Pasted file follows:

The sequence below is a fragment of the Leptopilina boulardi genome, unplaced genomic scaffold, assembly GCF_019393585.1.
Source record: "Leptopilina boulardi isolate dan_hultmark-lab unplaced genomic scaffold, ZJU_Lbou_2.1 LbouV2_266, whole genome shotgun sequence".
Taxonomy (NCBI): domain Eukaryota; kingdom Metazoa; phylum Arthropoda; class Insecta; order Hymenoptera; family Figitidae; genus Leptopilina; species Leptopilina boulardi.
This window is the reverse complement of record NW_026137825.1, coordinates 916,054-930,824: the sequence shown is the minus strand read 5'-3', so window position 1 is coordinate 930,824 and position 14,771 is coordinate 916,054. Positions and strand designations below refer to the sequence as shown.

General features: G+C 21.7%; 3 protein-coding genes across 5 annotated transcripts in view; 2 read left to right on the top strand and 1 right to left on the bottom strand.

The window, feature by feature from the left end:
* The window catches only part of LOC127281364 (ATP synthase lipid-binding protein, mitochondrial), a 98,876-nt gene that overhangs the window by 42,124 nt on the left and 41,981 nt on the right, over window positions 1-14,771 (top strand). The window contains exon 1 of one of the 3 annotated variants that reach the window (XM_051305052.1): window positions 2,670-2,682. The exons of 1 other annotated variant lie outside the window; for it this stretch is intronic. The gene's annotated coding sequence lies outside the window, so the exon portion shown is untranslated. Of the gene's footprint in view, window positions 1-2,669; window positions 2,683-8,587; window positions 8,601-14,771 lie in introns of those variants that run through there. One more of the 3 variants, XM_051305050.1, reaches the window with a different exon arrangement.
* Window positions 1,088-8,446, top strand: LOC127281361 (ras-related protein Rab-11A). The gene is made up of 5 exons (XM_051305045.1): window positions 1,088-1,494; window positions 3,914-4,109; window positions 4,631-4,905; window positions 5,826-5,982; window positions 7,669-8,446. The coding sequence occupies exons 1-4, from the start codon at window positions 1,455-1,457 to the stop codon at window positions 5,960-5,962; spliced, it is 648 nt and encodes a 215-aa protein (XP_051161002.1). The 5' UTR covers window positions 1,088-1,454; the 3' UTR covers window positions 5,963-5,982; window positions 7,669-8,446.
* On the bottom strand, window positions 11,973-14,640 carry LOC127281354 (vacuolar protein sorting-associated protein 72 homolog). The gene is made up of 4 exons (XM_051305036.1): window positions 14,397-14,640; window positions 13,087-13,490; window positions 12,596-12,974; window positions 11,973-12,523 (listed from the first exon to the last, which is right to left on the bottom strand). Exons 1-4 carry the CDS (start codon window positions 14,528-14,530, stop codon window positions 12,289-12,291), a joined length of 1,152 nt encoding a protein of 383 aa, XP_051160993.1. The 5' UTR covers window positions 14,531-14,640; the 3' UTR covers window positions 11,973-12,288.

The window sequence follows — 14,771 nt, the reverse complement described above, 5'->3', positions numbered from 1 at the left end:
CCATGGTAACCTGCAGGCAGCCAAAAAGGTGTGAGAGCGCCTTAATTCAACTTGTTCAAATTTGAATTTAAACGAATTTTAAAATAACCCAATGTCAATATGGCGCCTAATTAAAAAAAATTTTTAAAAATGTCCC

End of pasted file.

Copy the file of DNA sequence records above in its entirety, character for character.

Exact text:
The sequence below is a fragment of the Leptopilina boulardi genome, unplaced genomic scaffold, assembly GCF_019393585.1.
Source record: "Leptopilina boulardi isolate dan_hultmark-lab unplaced genomic scaffold, ZJU_Lbou_2.1 LbouV2_266, whole genome shotgun sequence".
Taxonomy (NCBI): domain Eukaryota; kingdom Metazoa; phylum Arthropoda; class Insecta; order Hymenoptera; family Figitidae; genus Leptopilina; species Leptopilina boulardi.
This window is the reverse complement of record NW_026137825.1, coordinates 916,054-930,824: the sequence shown is the minus strand read 5'-3', so window position 1 is coordinate 930,824 and position 14,771 is coordinate 916,054. Positions and strand designations below refer to the sequence as shown.

General features: G+C 21.7%; 3 protein-coding genes across 5 annotated transcripts in view; 2 read left to right on the top strand and 1 right to left on the bottom strand.

The window, feature by feature from the left end:
* The window catches only part of LOC127281364 (ATP synthase lipid-binding protein, mitochondrial), a 98,876-nt gene that overhangs the window by 42,124 nt on the left and 41,981 nt on the right, over window positions 1-14,771 (top strand). The window contains exon 1 of one of the 3 annotated variants that reach the window (XM_051305052.1): window positions 2,670-2,682. The exons of 1 other annotated variant lie outside the window; for it this stretch is intronic. The gene's annotated coding sequence lies outside the window, so the exon portion shown is untranslated. Of the gene's footprint in view, window positions 1-2,669; window positions 2,683-8,587; window positions 8,601-14,771 lie in introns of those variants that run through there. One more of the 3 variants, XM_051305050.1, reaches the window with a different exon arrangement.
* Window positions 1,088-8,446, top strand: LOC127281361 (ras-related protein Rab-11A). The gene is made up of 5 exons (XM_051305045.1): window positions 1,088-1,494; window positions 3,914-4,109; window positions 4,631-4,905; window positions 5,826-5,982; window positions 7,669-8,446. The coding sequence occupies exons 1-4, from the start codon at window positions 1,455-1,457 to the stop codon at window positions 5,960-5,962; spliced, it is 648 nt and encodes a 215-aa protein (XP_051161002.1). The 5' UTR covers window positions 1,088-1,454; the 3' UTR covers window positions 5,963-5,982; window positions 7,669-8,446.
* On the bottom strand, window positions 11,973-14,640 carry LOC127281354 (vacuolar protein sorting-associated protein 72 homolog). The gene is made up of 4 exons (XM_051305036.1): window positions 14,397-14,640; window positions 13,087-13,490; window positions 12,596-12,974; window positions 11,973-12,523 (listed from the first exon to the last, which is right to left on the bottom strand). Exons 1-4 carry the CDS (start codon window positions 14,528-14,530, stop codon window positions 12,289-12,291), a joined length of 1,152 nt encoding a protein of 383 aa, XP_051160993.1. The 5' UTR covers window positions 14,531-14,640; the 3' UTR covers window positions 11,973-12,288.

The window sequence follows — 14,771 nt, the reverse complement described above, 5'->3', positions numbered from 1 at the left end:
CCATGGTAACCTGCAGGCAGCCAAAAAGGTGTGAGAGCGCCTTAATTCAACTTGTTCAAATTTGAATTTAAACGAATTTTAAAATAACCCAATGTCAATATGGCGCCTAATTAAAAAAAATTTTTAAAAATGTCCC